Recommendations for contract glaziers adopting BIM

By Will Ikerd
September 23, 2009

Samples of portions of BIMs from Trainor Glass, Alsip, Ill. Models like these aid in 3D coordination with other disciplines as well as communicating with clients on decisions made in facade system solutions.
  • This is the first article in a two-part series addressing the rapidly growing adoption of Building Information Modeling in the glass industry. Read part two in the December issue.
  • Read the online-only sidebar, BIM adoption cycle

Building Information Modeling adoption will immediately affect glass companies in how they respond to requests for proposals on progressive projects. Long term, it will change the staff companies retain and train, and how they are viewed by their clients relative to their competitors. Firms that invest in BIM today will be in a position to compete for profitable work with the ever increasing BIM requirements of projects next year and beyond.

Trainor Glass Co., Alsip, Ill., is one of the progressive glazing companies we visited that is implementing BIM as part of its client services. Patrick Bussa, vice president and national drafting manager, says BIM is enhancing Trainor’s ability to achieve the architects’ design intent, provide the general contractor with a product they expect and want, and coordinate with the surrounding trades to eliminate interface conflicts that impact the project.

Bussa recommends glazing firms keep several important factors in mind when adopting BIM.

Software and hardware. Bussa says his general philosophy is to plan for the future when looking at computer systems by not settling for the basics that software companies recommend. Look beyond to a system with at least a 3-year service life.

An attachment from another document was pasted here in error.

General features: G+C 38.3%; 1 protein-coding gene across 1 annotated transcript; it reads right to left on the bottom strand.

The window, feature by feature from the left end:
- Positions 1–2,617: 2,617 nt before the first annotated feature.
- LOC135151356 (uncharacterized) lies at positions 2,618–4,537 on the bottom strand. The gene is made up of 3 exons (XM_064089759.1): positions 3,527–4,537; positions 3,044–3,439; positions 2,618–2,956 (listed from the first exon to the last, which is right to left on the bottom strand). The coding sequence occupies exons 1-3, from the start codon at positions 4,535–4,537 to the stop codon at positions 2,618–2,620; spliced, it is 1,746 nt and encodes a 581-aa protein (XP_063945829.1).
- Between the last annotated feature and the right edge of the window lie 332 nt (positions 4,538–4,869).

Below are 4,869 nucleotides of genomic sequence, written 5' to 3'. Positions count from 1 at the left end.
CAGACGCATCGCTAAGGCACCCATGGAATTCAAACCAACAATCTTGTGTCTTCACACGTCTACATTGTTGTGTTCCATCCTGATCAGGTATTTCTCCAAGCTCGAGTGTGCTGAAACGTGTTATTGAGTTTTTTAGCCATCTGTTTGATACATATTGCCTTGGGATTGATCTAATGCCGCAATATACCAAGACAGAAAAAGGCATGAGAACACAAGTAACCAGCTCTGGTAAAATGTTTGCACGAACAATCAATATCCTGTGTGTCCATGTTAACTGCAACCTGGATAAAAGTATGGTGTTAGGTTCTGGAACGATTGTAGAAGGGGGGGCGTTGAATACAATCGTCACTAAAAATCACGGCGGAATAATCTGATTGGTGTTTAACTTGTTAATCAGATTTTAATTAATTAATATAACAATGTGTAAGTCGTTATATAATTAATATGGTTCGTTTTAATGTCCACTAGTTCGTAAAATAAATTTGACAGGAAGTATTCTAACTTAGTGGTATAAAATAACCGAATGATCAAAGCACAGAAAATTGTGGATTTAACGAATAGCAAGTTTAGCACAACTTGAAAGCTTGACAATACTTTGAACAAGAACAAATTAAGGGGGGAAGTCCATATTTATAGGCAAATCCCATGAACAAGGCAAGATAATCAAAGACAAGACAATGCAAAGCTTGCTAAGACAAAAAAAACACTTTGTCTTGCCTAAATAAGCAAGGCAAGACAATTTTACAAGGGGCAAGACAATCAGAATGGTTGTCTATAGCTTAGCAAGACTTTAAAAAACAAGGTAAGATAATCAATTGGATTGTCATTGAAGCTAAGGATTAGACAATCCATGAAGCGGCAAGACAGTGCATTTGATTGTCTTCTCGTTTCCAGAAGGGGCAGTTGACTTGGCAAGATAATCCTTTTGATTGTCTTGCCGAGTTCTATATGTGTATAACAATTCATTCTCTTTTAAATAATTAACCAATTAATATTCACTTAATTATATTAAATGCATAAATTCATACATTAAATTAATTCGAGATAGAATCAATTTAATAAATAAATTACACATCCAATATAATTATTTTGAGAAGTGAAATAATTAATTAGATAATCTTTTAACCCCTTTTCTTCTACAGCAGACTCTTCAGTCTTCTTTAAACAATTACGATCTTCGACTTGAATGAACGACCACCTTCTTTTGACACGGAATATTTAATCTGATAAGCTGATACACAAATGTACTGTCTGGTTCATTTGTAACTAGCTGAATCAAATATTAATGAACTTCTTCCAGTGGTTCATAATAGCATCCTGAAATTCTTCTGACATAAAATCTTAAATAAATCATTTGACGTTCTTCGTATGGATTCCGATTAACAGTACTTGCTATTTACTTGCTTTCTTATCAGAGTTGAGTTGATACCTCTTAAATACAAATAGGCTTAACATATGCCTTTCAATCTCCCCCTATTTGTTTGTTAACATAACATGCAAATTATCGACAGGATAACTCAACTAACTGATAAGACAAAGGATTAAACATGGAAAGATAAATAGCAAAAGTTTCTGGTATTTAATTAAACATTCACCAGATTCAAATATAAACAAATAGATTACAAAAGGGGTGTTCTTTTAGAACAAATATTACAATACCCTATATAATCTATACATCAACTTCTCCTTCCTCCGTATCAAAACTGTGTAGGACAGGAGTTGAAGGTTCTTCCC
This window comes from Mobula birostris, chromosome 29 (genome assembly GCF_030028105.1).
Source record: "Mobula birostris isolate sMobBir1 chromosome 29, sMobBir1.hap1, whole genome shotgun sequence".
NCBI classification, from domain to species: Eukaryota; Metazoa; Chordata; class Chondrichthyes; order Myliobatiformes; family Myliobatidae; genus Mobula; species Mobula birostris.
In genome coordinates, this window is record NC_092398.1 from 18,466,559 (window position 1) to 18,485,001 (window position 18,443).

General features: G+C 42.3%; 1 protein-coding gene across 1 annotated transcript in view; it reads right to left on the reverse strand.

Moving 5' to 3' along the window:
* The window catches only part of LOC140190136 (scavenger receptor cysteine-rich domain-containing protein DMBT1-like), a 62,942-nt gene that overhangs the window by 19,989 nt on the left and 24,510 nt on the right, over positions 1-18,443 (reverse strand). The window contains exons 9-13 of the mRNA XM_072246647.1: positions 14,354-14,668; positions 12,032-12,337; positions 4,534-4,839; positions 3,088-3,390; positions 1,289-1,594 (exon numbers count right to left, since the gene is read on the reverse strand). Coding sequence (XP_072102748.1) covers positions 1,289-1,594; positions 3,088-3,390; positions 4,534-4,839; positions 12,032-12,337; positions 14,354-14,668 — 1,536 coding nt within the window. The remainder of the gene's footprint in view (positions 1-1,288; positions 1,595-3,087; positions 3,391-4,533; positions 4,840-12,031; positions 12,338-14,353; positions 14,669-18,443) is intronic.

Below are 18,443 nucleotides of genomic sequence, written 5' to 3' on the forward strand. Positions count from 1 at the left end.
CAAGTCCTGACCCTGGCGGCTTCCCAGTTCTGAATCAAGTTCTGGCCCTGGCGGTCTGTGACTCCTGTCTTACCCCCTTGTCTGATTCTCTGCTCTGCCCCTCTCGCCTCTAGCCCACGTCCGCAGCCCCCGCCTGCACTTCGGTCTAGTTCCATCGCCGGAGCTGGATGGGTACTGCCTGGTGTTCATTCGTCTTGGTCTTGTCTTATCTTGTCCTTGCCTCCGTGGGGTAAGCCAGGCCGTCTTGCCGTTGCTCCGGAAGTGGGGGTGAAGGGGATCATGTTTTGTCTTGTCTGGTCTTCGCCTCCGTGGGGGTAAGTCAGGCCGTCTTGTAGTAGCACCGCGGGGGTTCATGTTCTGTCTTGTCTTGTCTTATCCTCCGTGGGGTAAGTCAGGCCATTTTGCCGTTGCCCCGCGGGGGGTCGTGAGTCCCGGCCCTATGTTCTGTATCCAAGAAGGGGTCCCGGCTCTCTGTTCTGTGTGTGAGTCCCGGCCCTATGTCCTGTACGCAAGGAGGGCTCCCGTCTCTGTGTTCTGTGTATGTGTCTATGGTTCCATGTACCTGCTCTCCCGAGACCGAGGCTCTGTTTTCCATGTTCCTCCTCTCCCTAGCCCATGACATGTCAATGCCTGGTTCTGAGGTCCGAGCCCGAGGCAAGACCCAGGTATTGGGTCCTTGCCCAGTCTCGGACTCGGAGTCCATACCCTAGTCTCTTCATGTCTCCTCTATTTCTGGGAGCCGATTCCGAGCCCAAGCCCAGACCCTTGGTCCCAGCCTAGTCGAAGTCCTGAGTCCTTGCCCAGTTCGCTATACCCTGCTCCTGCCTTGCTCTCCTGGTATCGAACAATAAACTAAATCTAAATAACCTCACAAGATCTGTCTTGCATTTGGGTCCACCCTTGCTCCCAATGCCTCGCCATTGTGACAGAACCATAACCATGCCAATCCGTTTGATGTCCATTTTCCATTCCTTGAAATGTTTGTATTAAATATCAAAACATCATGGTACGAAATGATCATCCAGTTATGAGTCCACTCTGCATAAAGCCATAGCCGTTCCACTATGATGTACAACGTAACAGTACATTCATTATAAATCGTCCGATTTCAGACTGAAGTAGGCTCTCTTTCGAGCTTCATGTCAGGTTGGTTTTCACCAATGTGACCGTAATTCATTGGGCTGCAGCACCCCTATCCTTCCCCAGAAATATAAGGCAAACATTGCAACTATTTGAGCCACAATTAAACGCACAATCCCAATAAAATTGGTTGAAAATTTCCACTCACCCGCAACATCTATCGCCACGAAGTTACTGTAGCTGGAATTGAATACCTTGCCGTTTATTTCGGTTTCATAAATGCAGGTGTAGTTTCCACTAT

BIM consultant. Bussa says firms should consider a BIM consultant who is familiar with the applications that the firm may use as well as those used by general contractors. Consultants should provide the initial firm implementation and training in BIM application to existing staff, as well as full involvement throughout the entire project. As in any outsource arrangement, the more information provided about your products—two-dimensional shop drawings, installation manuals of the system, details explaining the anchors required for the systems—will allow the consultant to properly represent the “space required” in the model.

Dimensional changes. Firms also must understand that BIM is a process change that includes three-dimensional spatial coordination, a process where 3D models from the critical disciplines on a project are combined into one model to look for construction and coordination conflicts. “The purpose for the 3D models is to represent the space required for your product,” Bussa says.” As a glazing contractor, we just don’t provide a model of our window frame, we need to represent the space required for proper sealant joints and embed anchors that will infiltrate the precast panel and concrete slab space.”

Outsourcing. Bussa suggests that until firms understand the impact of using BIM on their projects, they should consider initially outsourcing aspects of the BIM portion to a consultant, while managing the project and incorporating BIM into their standard practices. After a company can handle BIM in-house, they can use the effective modeling software they know best. Moving into newer BIM applications will be much easier once a firm establishes their level of BIM usage on a few successful projects.

Bussa says that when used properly, the BIM process provides cost savings and forces decisions to be made before groundbreaking. By being able to model the systems in 3D, spatial problems that previously resulted in site change orders now can be caught in the planning stage.

Trainor Glass has a number of BIM projects they are currently involved in with general contractors. Through significant investments and research, Trainor handles the BIM modeling in-house, and has achieved greater control over how their products are represented, Bussa says.

Typical of firms ahead of the technology adoption curve, Bussa concluded that, “There is a cost to starting up in BIM, but being able to manage coordination details more efficiently while having better control of the finished product with redundant activities is an effective approach in today’s economy.”

The author is director of the Integrated Project Delivery (IPD) department at Raymond L. Goodson Jr. Inc., Dallas. The IPD department specializes in BIM consulting on engineered building systems. He can be reached at